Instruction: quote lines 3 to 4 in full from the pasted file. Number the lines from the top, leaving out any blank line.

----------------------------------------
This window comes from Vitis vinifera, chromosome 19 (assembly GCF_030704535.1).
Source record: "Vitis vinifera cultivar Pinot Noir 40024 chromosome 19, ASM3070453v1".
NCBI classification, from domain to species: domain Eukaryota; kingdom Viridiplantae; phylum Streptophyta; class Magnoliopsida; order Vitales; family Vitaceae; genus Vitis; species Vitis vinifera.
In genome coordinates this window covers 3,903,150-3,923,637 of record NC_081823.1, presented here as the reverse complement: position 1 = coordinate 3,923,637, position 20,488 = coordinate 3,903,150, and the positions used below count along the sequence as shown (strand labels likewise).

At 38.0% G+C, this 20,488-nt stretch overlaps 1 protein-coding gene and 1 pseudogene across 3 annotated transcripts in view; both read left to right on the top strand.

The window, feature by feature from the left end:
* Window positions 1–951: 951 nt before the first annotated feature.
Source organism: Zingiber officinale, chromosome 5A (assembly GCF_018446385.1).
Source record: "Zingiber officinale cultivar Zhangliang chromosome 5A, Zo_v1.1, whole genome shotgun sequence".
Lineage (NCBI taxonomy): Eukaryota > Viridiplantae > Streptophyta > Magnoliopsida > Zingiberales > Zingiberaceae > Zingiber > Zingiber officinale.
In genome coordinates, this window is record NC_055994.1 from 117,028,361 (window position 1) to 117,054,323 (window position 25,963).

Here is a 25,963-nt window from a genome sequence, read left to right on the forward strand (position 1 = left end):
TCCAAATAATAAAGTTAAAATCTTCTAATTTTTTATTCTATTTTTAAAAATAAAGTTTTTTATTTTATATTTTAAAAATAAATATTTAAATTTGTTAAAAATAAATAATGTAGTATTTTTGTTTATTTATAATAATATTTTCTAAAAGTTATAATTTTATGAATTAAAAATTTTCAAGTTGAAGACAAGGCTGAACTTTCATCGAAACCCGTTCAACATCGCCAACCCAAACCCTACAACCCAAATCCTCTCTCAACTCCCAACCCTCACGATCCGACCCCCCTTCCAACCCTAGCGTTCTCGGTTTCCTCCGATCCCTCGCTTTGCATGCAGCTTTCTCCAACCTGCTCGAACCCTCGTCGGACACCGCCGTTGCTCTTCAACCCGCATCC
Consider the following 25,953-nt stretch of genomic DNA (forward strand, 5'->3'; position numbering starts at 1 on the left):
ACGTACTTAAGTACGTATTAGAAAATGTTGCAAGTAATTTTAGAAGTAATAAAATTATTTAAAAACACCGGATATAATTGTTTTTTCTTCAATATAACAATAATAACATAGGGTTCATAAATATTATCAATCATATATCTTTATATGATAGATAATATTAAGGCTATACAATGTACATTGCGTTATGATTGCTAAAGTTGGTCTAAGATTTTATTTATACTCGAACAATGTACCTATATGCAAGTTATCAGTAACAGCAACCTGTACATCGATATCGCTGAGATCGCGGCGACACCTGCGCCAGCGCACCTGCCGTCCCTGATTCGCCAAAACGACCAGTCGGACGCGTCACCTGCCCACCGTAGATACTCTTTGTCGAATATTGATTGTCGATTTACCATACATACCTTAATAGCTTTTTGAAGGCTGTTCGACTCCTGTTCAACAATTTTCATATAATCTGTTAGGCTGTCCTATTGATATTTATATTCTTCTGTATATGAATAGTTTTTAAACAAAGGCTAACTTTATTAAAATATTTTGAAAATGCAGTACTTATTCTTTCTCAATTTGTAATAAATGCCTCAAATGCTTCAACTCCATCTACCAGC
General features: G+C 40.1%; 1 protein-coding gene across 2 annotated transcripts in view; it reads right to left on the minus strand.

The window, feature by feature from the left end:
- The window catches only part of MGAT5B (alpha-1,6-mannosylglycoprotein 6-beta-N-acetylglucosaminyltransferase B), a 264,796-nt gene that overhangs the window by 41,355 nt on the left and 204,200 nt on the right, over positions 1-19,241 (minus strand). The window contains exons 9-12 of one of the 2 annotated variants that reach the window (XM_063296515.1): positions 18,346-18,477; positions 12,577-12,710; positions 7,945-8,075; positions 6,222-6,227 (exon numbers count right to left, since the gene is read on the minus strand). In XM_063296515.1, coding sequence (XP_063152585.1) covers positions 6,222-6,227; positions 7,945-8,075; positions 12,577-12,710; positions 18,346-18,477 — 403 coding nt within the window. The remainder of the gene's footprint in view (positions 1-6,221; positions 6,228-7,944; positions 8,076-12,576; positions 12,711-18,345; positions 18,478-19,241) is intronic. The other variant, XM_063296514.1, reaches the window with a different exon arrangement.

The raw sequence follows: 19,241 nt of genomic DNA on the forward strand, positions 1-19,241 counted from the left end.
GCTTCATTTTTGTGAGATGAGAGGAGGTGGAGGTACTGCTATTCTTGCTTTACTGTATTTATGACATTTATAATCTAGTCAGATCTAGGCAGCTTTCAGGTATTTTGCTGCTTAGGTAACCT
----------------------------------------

NCBI classification, from domain to species: domain Eukaryota; kingdom Viridiplantae; phylum Streptophyta; class Magnoliopsida; order Vitales; family Vitaceae; genus Vitis; species Vitis vinifera.
In genome coordinates this window covers 3,903,150-3,923,637 of record NC_081823.1, presented here as the reverse complement: position 1 = coordinate 3,923,637, position 20,488 = coordinate 3,903,150, and the positions used below count along the sequence as shown (strand labels likewise).